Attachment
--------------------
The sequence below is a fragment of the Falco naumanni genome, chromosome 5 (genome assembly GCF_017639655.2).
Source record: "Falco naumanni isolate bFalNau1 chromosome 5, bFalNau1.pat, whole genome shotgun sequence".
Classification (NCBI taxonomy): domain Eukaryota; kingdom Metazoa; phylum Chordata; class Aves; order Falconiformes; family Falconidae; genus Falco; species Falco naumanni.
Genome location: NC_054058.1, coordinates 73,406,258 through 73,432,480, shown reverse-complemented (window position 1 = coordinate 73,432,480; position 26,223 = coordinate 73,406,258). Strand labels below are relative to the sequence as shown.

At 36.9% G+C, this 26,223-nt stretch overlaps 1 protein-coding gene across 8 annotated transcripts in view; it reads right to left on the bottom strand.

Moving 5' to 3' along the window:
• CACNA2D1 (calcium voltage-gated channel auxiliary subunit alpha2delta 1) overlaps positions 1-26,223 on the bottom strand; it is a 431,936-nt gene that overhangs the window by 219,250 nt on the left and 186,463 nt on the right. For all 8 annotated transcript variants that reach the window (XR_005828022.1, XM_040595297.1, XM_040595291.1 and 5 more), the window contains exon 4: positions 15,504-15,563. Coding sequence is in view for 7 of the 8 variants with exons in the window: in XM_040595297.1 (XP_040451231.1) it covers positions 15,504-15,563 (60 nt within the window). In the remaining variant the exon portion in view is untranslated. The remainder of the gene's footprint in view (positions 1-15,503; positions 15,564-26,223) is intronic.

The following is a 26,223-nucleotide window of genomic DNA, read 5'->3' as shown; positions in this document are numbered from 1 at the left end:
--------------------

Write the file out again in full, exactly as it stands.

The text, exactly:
The sequence below is a fragment of the Falco naumanni genome, chromosome 5 (genome assembly GCF_017639655.2).
Source record: "Falco naumanni isolate bFalNau1 chromosome 5, bFalNau1.pat, whole genome shotgun sequence".
Classification (NCBI taxonomy): domain Eukaryota; kingdom Metazoa; phylum Chordata; class Aves; order Falconiformes; family Falconidae; genus Falco; species Falco naumanni.
Genome location: NC_054058.1, coordinates 73,406,258 through 73,432,480, shown reverse-complemented (window position 1 = coordinate 73,432,480; position 26,223 = coordinate 73,406,258). Strand labels below are relative to the sequence as shown.

At 36.9% G+C, this 26,223-nt stretch overlaps 1 protein-coding gene across 8 annotated transcripts in view; it reads right to left on the bottom strand.

Moving 5' to 3' along the window:
• CACNA2D1 (calcium voltage-gated channel auxiliary subunit alpha2delta 1) overlaps positions 1-26,223 on the bottom strand; it is a 431,936-nt gene that overhangs the window by 219,250 nt on the left and 186,463 nt on the right. For all 8 annotated transcript variants that reach the window (XR_005828022.1, XM_040595297.1, XM_040595291.1 and 5 more), the window contains exon 4: positions 15,504-15,563. Coding sequence is in view for 7 of the 8 variants with exons in the window: in XM_040595297.1 (XP_040451231.1) it covers positions 15,504-15,563 (60 nt within the window). In the remaining variant the exon portion in view is untranslated. The remainder of the gene's footprint in view (positions 1-15,503; positions 15,564-26,223) is intronic.

The following is a 26,223-nucleotide window of genomic DNA, read 5'->3' as shown; positions in this document are numbered from 1 at the left end: